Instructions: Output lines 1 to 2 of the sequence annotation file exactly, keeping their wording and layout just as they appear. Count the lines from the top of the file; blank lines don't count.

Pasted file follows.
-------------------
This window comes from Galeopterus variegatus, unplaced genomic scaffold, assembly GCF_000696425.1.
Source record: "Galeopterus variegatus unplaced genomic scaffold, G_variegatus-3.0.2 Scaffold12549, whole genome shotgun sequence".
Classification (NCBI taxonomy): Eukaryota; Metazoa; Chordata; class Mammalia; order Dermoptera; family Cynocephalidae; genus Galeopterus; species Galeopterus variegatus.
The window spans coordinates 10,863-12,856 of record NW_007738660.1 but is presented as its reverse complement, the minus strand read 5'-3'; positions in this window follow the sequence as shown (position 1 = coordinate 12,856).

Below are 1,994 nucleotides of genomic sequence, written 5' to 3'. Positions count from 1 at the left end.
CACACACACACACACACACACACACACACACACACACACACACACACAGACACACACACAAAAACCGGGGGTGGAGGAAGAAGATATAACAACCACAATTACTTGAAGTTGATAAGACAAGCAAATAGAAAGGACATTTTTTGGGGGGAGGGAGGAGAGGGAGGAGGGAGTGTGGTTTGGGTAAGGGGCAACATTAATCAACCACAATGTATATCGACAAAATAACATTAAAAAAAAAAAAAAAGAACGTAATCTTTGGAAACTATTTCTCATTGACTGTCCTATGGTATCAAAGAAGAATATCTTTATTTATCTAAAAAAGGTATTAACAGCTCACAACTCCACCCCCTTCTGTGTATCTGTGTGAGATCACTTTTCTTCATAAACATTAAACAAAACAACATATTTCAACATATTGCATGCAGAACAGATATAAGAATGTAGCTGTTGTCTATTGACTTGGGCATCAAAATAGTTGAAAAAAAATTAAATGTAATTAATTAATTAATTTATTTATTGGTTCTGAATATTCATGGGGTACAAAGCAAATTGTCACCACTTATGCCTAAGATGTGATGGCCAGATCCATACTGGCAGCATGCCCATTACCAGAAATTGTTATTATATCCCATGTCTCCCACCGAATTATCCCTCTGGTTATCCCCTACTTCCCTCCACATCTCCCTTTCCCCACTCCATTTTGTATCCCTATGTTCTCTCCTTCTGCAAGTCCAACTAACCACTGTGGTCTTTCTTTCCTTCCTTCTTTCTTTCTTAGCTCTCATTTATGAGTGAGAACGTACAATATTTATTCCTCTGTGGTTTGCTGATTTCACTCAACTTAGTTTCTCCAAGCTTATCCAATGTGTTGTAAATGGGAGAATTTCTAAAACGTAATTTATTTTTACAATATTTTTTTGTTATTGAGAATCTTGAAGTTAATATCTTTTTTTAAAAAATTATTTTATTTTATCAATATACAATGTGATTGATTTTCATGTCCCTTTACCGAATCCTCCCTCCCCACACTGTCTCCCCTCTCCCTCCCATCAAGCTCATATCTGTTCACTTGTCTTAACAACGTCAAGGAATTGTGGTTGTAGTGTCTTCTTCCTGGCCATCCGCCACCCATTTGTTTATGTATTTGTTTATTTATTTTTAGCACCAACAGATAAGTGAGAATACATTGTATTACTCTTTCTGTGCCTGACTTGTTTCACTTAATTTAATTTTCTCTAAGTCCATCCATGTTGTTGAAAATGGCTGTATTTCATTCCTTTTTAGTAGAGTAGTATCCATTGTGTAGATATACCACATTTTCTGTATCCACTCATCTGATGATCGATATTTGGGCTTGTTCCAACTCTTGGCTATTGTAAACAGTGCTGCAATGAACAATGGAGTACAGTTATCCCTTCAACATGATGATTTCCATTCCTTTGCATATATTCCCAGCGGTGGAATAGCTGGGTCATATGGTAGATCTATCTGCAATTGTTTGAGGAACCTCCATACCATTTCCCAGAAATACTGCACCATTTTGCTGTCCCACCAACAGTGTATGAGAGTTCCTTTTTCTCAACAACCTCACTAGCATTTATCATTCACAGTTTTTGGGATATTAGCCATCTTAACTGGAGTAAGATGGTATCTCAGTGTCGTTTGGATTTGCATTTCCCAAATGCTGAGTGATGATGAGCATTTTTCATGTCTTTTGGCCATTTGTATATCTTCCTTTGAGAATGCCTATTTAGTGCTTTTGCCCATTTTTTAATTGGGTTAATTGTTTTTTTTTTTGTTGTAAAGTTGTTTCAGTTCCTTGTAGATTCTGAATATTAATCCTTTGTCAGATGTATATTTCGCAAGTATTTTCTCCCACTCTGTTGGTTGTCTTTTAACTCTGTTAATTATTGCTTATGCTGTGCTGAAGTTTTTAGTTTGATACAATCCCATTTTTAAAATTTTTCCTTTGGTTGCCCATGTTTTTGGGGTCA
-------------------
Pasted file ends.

This window comes from Galeopterus variegatus, unplaced genomic scaffold, assembly GCF_000696425.1.
Source record: "Galeopterus variegatus unplaced genomic scaffold, G_variegatus-3.0.2 Scaffold12549, whole genome shotgun sequence".